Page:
If you’re wondering whether it’s time to replace your heater, you’re in the right place.
How Does A Central Heating System Work?
Most of the time, Floridians only need one heater – the sun!
No matter whether you’re in Florida or anywhere else in the U.S., though, your heater probably works using the same few basic principles. Gas systems are extremely rare in Florida, so odds are good you are using an electric residential HVAC system where heating and cooling components work together.
An electric heater – also called an electric furnace – works like a gas furnace but uses electric heating elements. A blower draws cool air into the cabinet using a cold air return, then feeds that air into the heat exchanger.
Once the air is properly warmed, the blower pushes it back out through the ductwork.
What Can Go Wrong With A Heating System?
Electric heater systems and cooling systems support each other using the same components, so a problem with one function will tend to cause problems with the other. That’s why, when you notice issues with your heater, it’s a good idea to call a professional.
After all, you don’t want your A/C to give up on you come March!
Three major problems tend to strike with electric heaters:
1. Interruption In Power Delivery
If faulty wiring is the culprit, you will probably notice your system cycling off and on more than it used to. You may see it turn off and on even though it’s nowhere near the desired temperature. In some cases, this causes a spike that can cause lights throughout the home to dim or flicker.
2. Faulty Heating Elements
If you have a faulty heating element, then you’ll usually find yourself getting lukewarm or even slightly cool air from your heater. The air will blow through the vents with the usual force, but it will only be a little bit warmer than the air produced by the AC setting. This can cause the unit to run indefinitely.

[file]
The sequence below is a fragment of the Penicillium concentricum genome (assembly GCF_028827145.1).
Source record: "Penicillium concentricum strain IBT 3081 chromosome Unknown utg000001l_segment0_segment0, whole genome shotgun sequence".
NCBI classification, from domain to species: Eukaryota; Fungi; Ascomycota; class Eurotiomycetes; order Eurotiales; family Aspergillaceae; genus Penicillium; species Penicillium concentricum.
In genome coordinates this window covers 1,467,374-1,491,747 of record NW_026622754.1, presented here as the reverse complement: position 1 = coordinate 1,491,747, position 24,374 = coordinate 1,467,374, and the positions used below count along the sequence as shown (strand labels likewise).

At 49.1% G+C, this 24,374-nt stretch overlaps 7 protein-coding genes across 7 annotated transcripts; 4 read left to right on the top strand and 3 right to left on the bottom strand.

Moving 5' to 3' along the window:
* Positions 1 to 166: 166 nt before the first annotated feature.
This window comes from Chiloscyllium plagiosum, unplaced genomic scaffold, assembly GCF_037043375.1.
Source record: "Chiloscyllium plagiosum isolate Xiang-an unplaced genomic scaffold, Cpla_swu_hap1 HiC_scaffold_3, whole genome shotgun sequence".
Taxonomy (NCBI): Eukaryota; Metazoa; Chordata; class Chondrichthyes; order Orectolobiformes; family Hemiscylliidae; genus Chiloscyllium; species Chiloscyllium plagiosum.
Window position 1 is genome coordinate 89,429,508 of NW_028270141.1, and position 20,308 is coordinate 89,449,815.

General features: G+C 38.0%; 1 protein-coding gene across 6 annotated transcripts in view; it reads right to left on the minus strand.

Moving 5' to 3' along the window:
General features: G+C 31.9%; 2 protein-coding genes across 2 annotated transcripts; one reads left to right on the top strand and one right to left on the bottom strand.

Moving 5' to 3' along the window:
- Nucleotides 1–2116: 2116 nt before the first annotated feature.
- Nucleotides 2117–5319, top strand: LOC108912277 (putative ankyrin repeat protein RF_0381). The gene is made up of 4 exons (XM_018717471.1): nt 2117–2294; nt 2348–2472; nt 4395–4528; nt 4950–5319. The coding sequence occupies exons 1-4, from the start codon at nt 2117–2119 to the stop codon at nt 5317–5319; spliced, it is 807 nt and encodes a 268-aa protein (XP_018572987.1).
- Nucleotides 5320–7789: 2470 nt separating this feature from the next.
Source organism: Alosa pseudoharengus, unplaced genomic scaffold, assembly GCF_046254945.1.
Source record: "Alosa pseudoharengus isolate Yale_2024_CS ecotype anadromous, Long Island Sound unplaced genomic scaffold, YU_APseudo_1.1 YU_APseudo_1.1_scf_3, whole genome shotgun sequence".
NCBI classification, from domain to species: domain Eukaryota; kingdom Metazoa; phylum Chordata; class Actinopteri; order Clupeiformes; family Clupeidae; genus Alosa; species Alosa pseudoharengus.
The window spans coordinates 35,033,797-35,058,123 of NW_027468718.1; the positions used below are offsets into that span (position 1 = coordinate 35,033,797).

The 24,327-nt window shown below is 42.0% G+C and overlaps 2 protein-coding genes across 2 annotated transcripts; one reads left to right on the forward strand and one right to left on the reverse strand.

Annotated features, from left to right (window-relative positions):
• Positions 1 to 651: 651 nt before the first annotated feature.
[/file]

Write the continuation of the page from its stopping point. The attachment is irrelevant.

3. Blower Breakdown
If you have a blower breakdown, you won’t have much – or any – airflow through your vents. If a vent seems to fail, look at another one to be sure that the problem is widespread. If none of your vents are blowing, check for a clogged air filter before you consider a bad blower.
When Is It Necessary To Replace a Heater?
Heat elements and blowers can both be replaced, although the latter will tend to be more costly than the former. Power delivery problems can point to more serious issues. A new system will offer better performance, safer operation, and lower ownership costs.
Whatever the problem may be, you’ll save money in the long run by addressing it as soon as possible. For help, contact East Coast Heating and Air Conditioning to schedule a service or maintenance call and ensure your HVAC unit is ready for every season.